Sunday, April 23, 2017

Le jour des livres 2017

Coming from French class at AFM, my brain's still working in French but I stumbled upon an event sponsored by Instituto Cervantes, the centre for Spanish culture and language education. It's Dia del Libro, absolutely a haven for bookworms and who Pogs refer to as "culture vultures". 

As people weaved in and out of book stalls and rows upon rows of painting reprints at the Ayala Triangle, they were serenaded by the Manila Symphony Orchestra. It played classics by Spanish artists... I am not a classical music expert but I definitely enjoyed the live musical performance. 

As the event faded to a close, I was ended up buying a few books. It's the day of books, after all... might as well indulge myself on a few hardbound books rather than PDFs.

Saturday, April 22, 2017

Aurora Filipino Cuisine

Since La Cocina de Tita Moning bid farewell last year, I've been looking for restaurants that presented Filipino food with a historical angle: heirloom recipes, old house, local ingredients. Yes, there's Café Ysabel but it's closing its doors soon too. 

As I was scanning Facebook posts from food bloggers, I noticed that many of them are actually featuring restaurants in my province. There's Calle Arco in Pagsanjan, also one of my go-to's in Laguna, but I am not counting it because it doesn't have the heritage feel I am looking for. There used to be Raha Sulaiman, also in Pagsanjan. It has the old house feel that attracted me to try the food out years ago but I felt that the restaurant was struggling with its identity back then. I'm not sure if it's still there and if it has finally found its niche in the restaurant industry in a town teeming with yummy food. There's Sulyap, a restaurant in San Pablo that checks all my heritage restaurant boxes. But somehow, it doesn't have a homey feel for me.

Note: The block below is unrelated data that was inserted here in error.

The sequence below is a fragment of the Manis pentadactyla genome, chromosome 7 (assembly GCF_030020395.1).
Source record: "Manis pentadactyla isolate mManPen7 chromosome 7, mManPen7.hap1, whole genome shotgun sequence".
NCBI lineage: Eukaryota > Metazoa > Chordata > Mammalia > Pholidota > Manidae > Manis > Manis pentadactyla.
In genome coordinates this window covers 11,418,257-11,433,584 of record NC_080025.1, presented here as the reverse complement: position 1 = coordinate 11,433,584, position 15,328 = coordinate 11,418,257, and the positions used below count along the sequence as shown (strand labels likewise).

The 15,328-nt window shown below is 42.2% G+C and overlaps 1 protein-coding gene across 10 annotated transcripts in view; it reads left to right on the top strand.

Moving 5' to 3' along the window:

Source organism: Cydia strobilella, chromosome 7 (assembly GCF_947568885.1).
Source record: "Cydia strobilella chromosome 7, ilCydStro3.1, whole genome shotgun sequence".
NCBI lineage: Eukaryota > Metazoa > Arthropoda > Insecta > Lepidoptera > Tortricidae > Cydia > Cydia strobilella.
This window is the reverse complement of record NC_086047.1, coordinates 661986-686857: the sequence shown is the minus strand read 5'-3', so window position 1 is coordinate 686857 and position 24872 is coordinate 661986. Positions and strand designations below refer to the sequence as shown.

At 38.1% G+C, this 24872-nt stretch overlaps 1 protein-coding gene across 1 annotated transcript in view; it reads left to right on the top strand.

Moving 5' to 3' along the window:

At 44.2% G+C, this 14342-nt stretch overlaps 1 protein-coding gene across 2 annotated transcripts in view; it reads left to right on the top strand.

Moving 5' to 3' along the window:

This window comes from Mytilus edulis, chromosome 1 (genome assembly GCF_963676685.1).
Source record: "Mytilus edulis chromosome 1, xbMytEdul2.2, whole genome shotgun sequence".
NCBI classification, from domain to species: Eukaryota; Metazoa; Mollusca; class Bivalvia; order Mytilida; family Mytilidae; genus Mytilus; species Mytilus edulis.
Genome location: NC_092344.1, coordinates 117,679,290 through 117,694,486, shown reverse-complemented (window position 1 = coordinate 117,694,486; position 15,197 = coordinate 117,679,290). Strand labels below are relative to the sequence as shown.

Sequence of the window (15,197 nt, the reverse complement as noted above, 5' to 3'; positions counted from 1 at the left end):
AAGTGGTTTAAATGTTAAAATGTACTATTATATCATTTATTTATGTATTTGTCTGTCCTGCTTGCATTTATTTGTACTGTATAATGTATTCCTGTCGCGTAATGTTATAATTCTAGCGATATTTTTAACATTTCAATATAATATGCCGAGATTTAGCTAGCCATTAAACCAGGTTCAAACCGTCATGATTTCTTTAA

And then as I was walking in procession on Good Friday, I saw, amid the smoke of the isawan grills at the town plaza, I noticed this old house finally having its lights all lit up on the ground floor. I wondered what's in it... so sometime after the procession, I checked it out. Ah, it's now home to a restaurant called Aurora Filipino Cuisine. I took note of it, a possible restaurant suggestion for weekday dinners in Sta Cruz.

The opportunity to eat there cropped up soon after. I was in Sta Cruz one afternoon and asked Tita Mely and the rest of the gang if they're up to have dinner at Aurora's later that day. They all said yes so we walked over at dinner time. The interiors reminded me a lot of Tita Moning's mansion... not the creature comforts and the artwork (Aurora's didn't have those). There's a feel of warmth and hospitality that's typical of an old, lived-in house. Just looking at the art deco interiors, I decided that I'd eat here again if the food was delicious.